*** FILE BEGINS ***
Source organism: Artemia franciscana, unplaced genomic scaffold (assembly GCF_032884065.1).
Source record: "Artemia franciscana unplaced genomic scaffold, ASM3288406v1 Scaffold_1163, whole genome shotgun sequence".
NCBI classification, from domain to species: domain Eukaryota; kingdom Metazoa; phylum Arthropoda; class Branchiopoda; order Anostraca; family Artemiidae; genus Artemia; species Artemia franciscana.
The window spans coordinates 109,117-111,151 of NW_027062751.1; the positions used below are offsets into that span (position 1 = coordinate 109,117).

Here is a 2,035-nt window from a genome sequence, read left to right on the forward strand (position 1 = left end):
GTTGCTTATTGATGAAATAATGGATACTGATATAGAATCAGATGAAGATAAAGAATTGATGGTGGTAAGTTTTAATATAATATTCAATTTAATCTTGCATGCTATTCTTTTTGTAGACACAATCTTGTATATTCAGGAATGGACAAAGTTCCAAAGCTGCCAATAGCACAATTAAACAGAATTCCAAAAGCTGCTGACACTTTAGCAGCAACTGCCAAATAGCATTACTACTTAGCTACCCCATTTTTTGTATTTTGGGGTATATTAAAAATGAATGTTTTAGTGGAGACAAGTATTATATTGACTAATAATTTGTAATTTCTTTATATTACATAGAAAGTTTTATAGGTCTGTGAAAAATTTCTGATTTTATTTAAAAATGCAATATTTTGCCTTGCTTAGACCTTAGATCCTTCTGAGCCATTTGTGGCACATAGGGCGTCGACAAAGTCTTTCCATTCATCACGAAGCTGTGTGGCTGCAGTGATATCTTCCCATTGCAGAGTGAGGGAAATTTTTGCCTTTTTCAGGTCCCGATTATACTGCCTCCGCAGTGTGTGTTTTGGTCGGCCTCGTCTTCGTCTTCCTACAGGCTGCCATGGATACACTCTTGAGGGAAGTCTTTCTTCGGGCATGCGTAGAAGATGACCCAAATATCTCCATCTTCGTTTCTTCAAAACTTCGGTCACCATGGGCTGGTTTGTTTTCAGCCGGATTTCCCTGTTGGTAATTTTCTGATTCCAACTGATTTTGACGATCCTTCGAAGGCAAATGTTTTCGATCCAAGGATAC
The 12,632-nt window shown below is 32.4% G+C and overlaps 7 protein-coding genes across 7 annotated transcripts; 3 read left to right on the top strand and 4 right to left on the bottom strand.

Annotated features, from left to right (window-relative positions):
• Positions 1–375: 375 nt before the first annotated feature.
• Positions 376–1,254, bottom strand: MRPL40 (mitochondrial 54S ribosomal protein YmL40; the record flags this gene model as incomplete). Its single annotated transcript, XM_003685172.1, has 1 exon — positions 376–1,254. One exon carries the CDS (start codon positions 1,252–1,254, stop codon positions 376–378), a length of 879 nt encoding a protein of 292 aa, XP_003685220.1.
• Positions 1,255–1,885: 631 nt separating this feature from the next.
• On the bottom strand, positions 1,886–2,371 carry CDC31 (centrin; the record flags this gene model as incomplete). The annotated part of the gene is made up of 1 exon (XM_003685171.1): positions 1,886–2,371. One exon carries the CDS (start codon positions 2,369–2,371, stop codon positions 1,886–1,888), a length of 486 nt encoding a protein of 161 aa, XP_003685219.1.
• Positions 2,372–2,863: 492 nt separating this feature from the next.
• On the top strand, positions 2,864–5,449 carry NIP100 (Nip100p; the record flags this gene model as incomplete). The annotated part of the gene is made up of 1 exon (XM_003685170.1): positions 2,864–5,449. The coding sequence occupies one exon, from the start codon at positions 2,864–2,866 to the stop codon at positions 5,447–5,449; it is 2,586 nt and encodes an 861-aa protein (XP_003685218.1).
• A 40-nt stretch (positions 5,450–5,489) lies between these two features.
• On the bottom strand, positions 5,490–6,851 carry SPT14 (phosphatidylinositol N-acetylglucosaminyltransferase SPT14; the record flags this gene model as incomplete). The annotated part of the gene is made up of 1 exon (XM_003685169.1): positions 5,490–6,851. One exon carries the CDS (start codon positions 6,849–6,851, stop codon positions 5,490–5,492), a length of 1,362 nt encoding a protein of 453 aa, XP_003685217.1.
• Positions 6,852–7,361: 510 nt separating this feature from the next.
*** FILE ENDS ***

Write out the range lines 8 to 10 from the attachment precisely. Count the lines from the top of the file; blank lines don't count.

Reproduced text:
Annotated features, from left to right (window-relative positions):
• Positions 1–375: 375 nt before the first annotated feature.
• Positions 376–1,254, bottom strand: MRPL40 (mitochondrial 54S ribosomal protein YmL40; the record flags this gene model as incomplete). Its single annotated transcript, XM_003685172.1, has 1 exon — positions 376–1,254. One exon carries the CDS (start codon positions 1,252–1,254, stop codon positions 376–378), a length of 879 nt encoding a protein of 292 aa, XP_003685220.1.